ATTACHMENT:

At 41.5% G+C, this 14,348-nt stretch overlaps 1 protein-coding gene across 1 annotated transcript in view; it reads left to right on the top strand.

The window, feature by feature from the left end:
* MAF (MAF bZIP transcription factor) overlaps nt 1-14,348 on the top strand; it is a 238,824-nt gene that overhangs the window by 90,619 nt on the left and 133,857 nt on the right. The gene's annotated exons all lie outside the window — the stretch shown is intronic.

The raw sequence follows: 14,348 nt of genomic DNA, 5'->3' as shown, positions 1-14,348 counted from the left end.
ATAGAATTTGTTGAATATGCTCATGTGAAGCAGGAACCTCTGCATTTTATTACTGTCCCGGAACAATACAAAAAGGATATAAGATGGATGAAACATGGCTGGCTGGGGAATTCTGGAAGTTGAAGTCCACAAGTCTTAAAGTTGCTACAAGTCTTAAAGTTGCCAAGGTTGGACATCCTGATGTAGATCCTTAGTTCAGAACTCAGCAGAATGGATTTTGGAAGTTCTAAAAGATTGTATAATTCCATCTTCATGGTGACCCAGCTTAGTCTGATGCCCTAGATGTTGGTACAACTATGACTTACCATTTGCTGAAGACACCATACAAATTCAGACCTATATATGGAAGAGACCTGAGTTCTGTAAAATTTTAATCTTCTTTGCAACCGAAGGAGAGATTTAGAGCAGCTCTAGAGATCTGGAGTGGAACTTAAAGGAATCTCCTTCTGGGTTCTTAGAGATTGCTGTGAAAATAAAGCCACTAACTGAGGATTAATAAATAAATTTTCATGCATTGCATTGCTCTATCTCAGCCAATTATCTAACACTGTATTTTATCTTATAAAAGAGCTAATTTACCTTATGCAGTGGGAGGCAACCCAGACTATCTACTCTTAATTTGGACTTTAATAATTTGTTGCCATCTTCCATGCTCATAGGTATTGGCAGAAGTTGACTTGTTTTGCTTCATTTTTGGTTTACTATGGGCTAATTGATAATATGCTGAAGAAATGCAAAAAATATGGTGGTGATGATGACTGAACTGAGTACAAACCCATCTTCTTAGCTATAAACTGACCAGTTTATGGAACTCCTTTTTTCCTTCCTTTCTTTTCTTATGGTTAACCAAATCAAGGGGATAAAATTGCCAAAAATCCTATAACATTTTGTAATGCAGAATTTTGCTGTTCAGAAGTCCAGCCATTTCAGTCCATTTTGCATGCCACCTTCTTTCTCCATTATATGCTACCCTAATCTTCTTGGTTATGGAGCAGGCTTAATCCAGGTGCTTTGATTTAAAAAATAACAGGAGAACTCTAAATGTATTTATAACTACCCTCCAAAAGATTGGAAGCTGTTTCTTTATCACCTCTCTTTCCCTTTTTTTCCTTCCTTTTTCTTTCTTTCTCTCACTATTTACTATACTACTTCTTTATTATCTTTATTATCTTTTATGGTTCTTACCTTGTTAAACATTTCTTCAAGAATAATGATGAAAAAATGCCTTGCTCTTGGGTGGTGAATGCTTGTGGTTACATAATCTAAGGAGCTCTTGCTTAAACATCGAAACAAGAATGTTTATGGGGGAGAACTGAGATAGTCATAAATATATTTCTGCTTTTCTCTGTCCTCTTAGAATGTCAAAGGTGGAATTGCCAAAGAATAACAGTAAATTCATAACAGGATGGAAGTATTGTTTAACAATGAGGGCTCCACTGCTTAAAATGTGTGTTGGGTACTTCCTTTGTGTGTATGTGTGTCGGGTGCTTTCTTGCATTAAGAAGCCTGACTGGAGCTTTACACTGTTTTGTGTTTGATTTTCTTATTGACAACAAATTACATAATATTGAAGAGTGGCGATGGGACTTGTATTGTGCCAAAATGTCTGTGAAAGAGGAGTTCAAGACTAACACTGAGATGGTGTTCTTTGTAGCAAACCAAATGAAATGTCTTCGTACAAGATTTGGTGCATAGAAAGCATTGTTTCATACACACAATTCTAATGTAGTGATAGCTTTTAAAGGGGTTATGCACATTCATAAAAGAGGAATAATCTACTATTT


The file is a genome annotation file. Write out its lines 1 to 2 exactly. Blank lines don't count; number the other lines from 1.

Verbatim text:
At 41.5% G+C, this 14,348-nt stretch overlaps 1 protein-coding gene across 1 annotated transcript in view; it reads left to right on the top strand.

The window, feature by feature from the left end: